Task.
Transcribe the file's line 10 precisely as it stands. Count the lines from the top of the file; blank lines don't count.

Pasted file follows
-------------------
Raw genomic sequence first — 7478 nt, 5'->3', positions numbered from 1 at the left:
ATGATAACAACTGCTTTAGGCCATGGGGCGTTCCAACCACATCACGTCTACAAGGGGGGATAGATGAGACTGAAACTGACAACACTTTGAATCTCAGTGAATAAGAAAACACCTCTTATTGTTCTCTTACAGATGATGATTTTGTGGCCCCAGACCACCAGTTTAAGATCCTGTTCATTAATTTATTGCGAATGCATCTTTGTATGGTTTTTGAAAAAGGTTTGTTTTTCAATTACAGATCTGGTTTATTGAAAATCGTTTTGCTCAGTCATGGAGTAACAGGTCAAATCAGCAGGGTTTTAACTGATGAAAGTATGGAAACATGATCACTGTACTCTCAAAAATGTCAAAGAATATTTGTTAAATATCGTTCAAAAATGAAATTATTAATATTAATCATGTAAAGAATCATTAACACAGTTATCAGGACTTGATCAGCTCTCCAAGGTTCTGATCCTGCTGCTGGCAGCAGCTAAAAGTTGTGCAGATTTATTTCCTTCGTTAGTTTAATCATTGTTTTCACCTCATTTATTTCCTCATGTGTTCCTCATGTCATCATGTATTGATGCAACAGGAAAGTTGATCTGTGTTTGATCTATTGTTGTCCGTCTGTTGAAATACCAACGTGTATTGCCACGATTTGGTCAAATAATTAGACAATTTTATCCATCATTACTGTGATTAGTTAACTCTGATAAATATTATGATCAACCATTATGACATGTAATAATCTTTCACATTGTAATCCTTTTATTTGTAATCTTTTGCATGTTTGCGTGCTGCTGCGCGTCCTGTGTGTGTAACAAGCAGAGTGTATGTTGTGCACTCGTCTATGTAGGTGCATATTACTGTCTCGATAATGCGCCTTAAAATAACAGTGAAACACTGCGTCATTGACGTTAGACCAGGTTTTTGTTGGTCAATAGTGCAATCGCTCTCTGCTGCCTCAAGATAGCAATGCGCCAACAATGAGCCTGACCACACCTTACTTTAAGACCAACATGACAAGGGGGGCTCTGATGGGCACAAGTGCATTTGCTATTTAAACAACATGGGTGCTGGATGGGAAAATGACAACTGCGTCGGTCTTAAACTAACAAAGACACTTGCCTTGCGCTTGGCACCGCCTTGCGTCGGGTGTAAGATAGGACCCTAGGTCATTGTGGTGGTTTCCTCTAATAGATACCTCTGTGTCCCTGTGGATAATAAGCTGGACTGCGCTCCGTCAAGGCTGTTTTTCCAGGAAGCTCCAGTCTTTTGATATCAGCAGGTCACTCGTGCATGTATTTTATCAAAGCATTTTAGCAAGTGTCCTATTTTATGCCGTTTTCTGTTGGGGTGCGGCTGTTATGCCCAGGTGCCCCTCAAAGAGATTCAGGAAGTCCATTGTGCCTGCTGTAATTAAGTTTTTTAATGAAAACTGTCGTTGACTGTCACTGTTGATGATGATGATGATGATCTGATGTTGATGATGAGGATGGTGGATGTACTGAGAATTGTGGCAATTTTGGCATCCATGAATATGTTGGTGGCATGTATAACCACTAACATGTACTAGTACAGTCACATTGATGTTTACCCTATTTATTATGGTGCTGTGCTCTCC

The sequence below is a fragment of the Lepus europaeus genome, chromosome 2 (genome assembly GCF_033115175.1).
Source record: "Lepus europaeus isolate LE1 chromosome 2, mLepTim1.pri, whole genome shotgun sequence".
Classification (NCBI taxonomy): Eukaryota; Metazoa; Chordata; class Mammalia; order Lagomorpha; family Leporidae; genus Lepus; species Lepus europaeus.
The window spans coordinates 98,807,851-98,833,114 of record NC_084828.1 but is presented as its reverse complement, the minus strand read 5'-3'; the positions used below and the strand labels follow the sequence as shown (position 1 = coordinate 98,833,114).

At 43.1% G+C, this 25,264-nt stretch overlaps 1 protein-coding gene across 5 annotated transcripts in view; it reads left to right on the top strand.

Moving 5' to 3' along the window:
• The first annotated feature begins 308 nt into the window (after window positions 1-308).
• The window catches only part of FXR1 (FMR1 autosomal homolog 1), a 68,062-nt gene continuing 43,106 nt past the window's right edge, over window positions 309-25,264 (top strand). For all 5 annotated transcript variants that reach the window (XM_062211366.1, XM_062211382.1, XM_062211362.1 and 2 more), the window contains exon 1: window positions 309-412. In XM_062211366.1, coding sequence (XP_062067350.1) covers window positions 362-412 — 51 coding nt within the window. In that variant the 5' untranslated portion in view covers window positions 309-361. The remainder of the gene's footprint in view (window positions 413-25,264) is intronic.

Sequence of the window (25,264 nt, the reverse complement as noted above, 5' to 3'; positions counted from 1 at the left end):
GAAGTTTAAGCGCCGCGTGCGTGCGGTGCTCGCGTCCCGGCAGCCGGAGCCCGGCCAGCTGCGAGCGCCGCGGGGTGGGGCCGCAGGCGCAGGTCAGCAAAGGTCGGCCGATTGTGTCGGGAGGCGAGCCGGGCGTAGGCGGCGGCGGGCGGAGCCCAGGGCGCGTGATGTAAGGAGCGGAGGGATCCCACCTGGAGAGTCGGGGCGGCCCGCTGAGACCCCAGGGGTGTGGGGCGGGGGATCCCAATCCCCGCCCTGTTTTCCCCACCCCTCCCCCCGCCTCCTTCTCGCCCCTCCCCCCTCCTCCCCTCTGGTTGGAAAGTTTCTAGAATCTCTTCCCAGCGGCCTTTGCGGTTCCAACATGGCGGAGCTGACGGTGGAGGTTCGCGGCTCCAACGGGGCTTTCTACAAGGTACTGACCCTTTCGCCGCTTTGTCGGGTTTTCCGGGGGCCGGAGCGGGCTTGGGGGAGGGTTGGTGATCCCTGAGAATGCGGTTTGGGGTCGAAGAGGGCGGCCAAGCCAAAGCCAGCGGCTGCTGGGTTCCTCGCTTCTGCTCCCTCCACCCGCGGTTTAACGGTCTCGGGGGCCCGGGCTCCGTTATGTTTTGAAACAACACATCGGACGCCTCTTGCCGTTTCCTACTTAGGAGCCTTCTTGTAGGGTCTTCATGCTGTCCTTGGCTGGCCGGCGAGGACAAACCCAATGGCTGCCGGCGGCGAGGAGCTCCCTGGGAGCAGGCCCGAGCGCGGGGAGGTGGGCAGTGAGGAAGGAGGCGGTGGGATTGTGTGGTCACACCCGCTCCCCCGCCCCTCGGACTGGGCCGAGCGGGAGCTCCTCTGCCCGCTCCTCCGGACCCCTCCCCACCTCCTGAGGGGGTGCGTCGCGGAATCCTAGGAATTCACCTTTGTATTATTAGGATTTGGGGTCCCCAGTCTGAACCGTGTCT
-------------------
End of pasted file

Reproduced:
• The window catches only part of FXR1 (FMR1 autosomal homolog 1), a 68,062-nt gene continuing 43,106 nt past the window's right edge, over window positions 309-25,264 (top strand). For all 5 annotated transcript variants that reach the window (XM_062211366.1, XM_062211382.1, XM_062211362.1 and 2 more), the window contains exon 1: window positions 309-412. In XM_062211366.1, coding sequence (XP_062067350.1) covers window positions 362-412 — 51 coding nt within the window. In that variant the 5' untranslated portion in view covers window positions 309-361. The remainder of the gene's footprint in view (window positions 413-25,264) is intronic.